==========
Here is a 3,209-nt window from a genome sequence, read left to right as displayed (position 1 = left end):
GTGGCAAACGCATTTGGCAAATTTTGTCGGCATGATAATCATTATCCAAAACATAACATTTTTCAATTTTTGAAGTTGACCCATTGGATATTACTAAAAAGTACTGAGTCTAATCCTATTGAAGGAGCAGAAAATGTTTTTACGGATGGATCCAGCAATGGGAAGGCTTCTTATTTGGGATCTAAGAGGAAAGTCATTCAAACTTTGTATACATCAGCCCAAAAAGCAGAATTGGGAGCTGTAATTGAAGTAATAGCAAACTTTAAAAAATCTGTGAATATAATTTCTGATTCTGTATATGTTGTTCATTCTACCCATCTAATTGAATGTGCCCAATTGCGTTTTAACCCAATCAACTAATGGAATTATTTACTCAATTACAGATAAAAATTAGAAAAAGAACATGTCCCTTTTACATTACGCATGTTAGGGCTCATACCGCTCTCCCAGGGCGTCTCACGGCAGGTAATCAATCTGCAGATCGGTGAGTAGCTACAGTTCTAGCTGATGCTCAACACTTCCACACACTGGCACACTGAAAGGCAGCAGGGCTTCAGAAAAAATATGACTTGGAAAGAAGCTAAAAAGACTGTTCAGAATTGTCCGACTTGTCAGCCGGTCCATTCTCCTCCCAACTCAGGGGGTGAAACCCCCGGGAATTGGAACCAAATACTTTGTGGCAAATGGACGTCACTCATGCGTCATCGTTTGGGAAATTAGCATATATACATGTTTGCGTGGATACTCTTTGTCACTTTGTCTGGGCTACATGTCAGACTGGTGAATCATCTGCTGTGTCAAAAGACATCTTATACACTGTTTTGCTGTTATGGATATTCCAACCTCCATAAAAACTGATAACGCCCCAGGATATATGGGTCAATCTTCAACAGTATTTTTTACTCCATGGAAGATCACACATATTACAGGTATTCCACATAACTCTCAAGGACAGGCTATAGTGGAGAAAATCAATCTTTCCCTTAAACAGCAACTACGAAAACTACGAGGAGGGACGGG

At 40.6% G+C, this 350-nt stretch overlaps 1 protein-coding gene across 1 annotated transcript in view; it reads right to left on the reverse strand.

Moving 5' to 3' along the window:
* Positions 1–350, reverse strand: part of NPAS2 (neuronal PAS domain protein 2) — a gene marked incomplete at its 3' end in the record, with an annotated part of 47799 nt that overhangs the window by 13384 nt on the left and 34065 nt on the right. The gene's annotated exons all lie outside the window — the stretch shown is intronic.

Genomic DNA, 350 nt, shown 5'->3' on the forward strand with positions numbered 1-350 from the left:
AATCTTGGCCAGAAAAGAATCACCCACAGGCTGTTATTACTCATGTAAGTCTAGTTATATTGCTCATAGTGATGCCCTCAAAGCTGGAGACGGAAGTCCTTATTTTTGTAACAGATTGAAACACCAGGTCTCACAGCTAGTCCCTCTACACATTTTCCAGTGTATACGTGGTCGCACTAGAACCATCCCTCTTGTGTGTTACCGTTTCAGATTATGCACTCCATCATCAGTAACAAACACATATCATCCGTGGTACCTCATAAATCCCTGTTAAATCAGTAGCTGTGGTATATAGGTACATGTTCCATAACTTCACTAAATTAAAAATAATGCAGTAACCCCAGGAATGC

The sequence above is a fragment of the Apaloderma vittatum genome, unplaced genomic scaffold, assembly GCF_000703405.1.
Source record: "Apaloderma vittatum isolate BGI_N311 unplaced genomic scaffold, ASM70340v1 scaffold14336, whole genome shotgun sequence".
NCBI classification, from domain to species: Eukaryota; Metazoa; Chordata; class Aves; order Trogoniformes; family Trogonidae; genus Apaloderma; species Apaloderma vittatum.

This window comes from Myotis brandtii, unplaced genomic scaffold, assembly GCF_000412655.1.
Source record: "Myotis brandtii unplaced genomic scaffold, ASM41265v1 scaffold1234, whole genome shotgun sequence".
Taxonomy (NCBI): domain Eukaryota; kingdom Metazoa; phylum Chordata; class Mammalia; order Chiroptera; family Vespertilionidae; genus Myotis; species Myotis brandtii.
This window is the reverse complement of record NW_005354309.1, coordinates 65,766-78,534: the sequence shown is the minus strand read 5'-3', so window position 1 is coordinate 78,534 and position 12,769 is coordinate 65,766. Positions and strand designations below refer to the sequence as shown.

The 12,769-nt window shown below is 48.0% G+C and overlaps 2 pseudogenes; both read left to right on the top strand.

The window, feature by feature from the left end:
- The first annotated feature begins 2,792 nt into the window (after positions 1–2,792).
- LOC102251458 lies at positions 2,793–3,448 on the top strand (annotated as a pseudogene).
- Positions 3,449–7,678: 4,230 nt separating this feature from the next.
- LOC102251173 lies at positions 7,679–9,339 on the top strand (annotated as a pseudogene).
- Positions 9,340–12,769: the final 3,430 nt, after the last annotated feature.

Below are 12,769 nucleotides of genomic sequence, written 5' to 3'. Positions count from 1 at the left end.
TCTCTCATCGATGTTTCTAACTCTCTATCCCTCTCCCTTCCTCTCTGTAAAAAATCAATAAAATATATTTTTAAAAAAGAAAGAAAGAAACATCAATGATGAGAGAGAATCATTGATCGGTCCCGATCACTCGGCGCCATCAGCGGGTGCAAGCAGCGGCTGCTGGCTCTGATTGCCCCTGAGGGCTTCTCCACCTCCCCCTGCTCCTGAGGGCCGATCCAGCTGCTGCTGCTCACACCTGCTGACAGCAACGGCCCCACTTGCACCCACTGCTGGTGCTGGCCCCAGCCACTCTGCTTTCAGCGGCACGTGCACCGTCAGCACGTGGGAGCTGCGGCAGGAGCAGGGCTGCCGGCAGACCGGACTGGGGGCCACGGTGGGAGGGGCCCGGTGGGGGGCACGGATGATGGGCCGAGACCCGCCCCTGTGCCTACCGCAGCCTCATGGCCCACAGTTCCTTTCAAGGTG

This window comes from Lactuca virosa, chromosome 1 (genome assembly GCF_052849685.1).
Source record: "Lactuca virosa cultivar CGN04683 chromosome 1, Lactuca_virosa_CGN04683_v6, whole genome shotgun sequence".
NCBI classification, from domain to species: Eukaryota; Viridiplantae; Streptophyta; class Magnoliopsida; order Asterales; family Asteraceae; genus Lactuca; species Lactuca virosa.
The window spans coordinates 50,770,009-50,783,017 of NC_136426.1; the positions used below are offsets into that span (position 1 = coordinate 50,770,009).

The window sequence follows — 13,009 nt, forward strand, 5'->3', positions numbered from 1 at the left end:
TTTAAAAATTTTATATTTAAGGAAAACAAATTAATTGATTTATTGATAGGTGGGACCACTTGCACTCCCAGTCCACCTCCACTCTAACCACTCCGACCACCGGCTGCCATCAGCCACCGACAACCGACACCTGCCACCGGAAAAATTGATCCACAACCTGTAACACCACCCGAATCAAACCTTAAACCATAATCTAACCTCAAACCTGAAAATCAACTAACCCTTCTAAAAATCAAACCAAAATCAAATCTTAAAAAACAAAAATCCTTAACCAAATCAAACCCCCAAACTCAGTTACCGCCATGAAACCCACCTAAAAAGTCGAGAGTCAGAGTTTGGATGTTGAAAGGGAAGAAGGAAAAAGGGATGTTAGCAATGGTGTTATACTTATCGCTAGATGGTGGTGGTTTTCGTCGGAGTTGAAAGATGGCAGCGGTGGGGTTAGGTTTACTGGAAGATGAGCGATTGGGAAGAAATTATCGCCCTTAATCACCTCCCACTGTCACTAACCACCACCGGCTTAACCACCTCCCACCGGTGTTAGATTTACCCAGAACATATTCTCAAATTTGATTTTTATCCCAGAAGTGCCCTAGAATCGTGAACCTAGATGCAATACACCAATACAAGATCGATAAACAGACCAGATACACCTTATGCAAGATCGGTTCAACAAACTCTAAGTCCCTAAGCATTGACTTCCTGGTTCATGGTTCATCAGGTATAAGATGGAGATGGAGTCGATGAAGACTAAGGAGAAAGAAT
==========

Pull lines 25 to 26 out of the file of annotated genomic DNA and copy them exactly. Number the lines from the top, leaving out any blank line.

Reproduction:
Source record: "Lactuca virosa cultivar CGN04683 chromosome 1, Lactuca_virosa_CGN04683_v6, whole genome shotgun sequence".
NCBI classification, from domain to species: Eukaryota; Viridiplantae; Streptophyta; class Magnoliopsida; order Asterales; family Asteraceae; genus Lactuca; species Lactuca virosa.